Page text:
How to Choose a Mattress Topper

If your budget can’t accommodate a new mattress, you can consider a mattress topper as an alternative. This approach won’t be as effective or long-lasting, but it can be a useful step if replacing your current mattress isn’t an option.

A topper sits on top of your current bed and goes underneath the fitted sheet. It can change the feel of your mattress and is most useful if your main focus is on adjusting the firmness level. Some toppers may be able to add contouring, motion isolation, or bounce in relation to your old bed as well.

Most toppers are one to four inches thick and made with only one material. Examples of materials used in toppers include memory foam, polyfoam, latex, down, cotton, polyester, and wool. Each of these materials brings certain benefits and downsides.

To choose a mattress topper, it’s useful to reflect on many of the same elements that play a part in choosing a new mattress:

  • Your sleeping position
  • Your body shape
  • Your preferred firmness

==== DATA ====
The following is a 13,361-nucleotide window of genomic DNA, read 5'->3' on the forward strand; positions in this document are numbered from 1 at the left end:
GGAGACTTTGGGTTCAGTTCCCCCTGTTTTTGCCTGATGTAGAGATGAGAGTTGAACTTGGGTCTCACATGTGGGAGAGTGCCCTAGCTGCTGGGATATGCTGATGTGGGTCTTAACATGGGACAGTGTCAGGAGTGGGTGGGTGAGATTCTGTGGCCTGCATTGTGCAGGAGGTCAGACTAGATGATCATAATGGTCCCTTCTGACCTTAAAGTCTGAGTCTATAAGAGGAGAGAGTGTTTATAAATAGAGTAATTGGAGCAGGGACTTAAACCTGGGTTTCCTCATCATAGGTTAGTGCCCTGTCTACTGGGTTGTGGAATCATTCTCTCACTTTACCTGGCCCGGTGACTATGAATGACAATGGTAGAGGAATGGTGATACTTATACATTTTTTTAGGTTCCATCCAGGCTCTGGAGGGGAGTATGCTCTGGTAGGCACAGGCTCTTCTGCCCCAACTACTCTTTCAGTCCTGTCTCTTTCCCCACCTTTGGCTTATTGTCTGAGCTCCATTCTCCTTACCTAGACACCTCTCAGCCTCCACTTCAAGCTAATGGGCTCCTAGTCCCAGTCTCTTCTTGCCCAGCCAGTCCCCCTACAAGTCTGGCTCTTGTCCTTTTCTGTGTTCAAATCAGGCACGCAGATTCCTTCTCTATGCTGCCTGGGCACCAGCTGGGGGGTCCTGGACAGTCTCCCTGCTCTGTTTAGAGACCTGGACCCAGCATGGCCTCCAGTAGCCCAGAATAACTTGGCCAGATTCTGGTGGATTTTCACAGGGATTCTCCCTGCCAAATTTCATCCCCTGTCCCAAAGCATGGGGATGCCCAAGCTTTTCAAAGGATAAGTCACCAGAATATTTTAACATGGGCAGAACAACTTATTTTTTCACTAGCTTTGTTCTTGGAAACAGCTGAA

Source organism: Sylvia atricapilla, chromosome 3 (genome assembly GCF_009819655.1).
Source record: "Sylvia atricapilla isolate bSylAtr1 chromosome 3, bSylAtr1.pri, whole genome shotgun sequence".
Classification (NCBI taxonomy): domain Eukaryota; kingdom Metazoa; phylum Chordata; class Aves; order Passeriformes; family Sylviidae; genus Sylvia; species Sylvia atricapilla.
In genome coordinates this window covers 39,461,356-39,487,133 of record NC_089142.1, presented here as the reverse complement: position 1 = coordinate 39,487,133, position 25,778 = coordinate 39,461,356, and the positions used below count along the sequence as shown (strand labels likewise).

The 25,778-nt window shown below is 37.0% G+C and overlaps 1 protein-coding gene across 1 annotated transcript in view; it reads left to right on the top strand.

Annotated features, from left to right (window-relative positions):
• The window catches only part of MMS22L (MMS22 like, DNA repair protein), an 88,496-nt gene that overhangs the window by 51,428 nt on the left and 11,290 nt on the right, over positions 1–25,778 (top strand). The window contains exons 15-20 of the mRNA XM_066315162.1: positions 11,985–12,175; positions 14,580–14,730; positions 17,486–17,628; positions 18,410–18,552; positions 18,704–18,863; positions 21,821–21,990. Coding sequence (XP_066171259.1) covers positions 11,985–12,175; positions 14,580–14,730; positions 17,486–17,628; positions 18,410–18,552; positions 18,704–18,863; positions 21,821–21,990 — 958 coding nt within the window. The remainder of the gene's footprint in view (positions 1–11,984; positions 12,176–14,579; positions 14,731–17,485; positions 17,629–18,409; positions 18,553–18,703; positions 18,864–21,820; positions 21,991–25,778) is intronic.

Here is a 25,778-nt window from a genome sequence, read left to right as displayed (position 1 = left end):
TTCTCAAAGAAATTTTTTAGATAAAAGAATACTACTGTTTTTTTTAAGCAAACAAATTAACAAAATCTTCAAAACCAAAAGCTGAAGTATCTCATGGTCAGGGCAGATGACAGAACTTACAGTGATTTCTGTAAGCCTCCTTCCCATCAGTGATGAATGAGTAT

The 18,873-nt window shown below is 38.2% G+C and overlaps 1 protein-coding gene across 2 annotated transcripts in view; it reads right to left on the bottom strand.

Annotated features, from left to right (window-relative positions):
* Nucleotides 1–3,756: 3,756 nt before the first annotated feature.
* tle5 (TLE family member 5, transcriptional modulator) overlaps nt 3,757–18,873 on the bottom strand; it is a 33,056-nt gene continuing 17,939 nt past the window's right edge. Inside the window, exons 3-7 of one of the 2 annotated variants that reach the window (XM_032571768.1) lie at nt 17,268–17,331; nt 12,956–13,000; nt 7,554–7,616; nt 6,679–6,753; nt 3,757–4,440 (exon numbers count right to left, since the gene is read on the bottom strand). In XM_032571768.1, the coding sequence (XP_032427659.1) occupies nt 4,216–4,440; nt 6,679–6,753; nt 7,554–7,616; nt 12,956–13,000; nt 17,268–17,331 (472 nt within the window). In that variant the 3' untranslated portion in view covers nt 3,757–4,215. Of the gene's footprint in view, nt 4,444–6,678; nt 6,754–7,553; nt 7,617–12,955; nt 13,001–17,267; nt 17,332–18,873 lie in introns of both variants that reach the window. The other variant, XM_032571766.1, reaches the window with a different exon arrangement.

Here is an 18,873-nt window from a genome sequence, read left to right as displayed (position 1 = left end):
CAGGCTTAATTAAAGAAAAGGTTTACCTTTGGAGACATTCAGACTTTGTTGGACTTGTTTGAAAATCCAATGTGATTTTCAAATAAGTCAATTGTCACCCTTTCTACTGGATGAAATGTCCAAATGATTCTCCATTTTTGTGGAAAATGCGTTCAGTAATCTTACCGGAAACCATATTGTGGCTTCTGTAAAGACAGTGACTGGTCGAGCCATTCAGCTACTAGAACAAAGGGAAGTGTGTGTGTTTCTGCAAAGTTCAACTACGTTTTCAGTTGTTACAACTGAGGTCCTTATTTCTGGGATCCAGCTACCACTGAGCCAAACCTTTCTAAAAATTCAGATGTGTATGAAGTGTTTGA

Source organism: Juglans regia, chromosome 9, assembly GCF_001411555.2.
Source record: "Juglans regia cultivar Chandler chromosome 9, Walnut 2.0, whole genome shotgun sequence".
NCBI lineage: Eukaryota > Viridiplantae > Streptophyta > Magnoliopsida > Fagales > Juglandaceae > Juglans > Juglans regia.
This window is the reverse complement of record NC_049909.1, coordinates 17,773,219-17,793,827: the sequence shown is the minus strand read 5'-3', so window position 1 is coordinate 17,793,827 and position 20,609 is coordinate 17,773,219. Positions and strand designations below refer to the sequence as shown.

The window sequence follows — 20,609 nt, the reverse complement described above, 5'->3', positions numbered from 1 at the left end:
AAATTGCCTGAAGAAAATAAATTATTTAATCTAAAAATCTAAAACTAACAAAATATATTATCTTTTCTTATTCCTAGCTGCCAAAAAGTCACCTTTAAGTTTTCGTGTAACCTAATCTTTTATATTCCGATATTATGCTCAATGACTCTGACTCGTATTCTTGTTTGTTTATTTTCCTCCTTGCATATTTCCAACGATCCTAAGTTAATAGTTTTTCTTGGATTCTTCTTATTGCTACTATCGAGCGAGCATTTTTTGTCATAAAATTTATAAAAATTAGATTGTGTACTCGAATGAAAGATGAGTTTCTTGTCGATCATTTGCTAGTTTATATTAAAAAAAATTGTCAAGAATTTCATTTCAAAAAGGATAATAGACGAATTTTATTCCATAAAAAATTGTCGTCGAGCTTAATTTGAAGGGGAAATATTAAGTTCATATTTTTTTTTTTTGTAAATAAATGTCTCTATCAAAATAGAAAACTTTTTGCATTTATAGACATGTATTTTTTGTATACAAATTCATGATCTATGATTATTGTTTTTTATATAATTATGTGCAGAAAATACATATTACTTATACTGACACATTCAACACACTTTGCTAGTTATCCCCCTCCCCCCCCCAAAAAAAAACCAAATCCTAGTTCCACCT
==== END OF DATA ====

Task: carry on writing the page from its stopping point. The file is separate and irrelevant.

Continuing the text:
• The type of material that best suits your needs
  • Your budget

When reviewing those factors in the context of mattress toppers, make sure to think about your existing mattress because it will work along with the topper to affect the overall feel of your bed. For example, if you have a bouncy innerspring, be aware that it will still transfer motion even with a memory foam topper.

Ultimately, if you choose to buy a topper, it’s important to be realistic. A topper won’t last as long as a whole new mattress, and it can’t revive a bed that’s already worn out. Putting a topper on a bed that is worn out and sagging will just mean that the topper quickly starts sagging as well.